23andMe is a well-recognized brand for consumers who want to understand their ancestry. With a small amount of saliva, 23andMe provides users a detailed breakdown of a user’s ancestry across over 2000 regions. Additionally, users can opt in to find distant relatives, receive a break down of interesting traits (such as propensity to sneeze in sunlight), and probability of developing diabetes, breast cancer and celiac disease. 23andMe does this through extracting DNA from saliva samples and processing the DNA on a genotyping chip to identify variants. 95% of human DNA is the same and genotyping is the analysis used to identify variants that help 23andMe to paint the picture of who their individual users are.
While the product is impressive for its ability to rapidly process genetic data and deliver insights to customers, it is how the company has used the collection of big data to develop novel drugs and further scientific research that is particularly interesting. When a user sends in their saliva kit, the user has the ability to opt in or out of having their data used for research. If the user chooses to opt out, the data is discarded after 30 days. It is unclear if the data is used within that 30-day window for research, but 80% of users chose to opt into the research. With ~10 million samples collected as of 2019, 80% of research usable samples has left 23andMe with at least 8million DNA samples to be used for deep research. The further power in this data set is that samples come from individuals who are “re-contactable” so follow up surveys and questions can be asked. This immense amount of data has proven hugely lucrative for the company. In 2018, pharma giant GlaxoSmithKline acquired a $300M stake in 23andMe in exchange for access to the genetic data. The data will be used to both develop new drugs and to better identify patients to speed clinic trials.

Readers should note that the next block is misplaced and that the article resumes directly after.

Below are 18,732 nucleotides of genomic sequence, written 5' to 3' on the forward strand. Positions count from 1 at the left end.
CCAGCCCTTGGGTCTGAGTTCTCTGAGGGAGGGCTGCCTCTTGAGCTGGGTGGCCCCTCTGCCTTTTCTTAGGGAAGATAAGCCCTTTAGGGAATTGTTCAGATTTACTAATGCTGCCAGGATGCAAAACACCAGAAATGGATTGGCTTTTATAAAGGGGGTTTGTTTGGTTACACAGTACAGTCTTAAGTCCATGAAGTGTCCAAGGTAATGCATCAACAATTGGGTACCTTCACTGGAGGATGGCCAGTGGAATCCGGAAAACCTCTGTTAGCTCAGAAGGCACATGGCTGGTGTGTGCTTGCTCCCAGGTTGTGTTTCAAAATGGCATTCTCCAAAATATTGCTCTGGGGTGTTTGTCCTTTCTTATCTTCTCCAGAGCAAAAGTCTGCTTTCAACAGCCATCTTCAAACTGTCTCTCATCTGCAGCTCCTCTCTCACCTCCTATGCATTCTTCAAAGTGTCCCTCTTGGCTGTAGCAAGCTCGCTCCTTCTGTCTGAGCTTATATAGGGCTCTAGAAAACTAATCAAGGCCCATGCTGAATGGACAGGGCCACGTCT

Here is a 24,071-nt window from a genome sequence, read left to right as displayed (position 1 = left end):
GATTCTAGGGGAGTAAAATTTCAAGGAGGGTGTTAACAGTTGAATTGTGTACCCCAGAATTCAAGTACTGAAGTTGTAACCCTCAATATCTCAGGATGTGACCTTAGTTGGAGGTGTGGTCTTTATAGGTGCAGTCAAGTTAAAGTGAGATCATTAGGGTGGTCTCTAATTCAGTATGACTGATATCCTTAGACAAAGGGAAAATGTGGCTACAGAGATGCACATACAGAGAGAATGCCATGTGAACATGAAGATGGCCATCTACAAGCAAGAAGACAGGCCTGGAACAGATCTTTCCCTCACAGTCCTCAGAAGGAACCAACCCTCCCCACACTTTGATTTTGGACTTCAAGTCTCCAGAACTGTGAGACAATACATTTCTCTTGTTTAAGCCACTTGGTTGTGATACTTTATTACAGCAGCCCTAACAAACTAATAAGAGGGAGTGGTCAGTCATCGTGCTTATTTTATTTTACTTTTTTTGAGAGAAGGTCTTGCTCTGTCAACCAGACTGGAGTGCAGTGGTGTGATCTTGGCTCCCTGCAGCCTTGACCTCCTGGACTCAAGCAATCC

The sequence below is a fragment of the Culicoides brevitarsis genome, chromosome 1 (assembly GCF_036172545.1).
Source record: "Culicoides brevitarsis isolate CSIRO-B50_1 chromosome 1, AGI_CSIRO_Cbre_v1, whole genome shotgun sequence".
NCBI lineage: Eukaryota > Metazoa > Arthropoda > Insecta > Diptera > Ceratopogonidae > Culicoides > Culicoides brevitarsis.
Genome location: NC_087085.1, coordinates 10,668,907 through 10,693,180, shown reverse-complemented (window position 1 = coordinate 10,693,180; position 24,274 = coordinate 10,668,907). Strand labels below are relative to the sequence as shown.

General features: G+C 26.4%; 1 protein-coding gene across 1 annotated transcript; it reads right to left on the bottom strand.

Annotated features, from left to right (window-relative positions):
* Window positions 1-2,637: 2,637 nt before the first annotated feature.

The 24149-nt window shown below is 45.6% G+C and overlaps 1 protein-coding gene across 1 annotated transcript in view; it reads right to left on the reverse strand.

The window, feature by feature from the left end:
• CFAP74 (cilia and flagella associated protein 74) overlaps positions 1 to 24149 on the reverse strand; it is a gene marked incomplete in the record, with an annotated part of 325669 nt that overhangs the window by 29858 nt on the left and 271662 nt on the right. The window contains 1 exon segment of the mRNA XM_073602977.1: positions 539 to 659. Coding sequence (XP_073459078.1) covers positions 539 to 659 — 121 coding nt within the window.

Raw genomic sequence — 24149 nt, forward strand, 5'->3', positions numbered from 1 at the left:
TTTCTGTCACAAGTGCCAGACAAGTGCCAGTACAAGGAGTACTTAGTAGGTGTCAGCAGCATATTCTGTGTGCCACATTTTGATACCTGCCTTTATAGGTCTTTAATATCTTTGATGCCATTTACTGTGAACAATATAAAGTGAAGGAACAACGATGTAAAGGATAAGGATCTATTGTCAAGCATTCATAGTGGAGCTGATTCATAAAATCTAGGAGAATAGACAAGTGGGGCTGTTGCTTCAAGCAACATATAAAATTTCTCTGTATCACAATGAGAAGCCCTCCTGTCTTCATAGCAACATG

23andMe has also actively transformed their huge database into a discovery machine and developed a novel drug in 2020. The company looked at traits across its user base to develop a molecule that blocks signals that lead to autoimmune diseases. The drug was tested on animals internally before being sold to Almirall for human testing. This drug development is just the beginning for 23andMe who have a pipeline of more than 30 therapeutic programs, spanning oncology, respiratory, cardiovascular diseases, and more.
While the applications for this data and analysis are powerful, ethical concerns have arisen over the privacy and use of people’s genetic data. First, there is the concern about privacy. While 23andMe emphasizes that users data and information are securely protected, both hacking and police warrants for data pose threats to the privacy of the information. Secondly, upon sign up users agree to give up their data for research with the knowledge that they will never financially benefit from the results. This raises questions of how 23andMe will price prospective drugs given this huge free input of data for which participants are not compensated.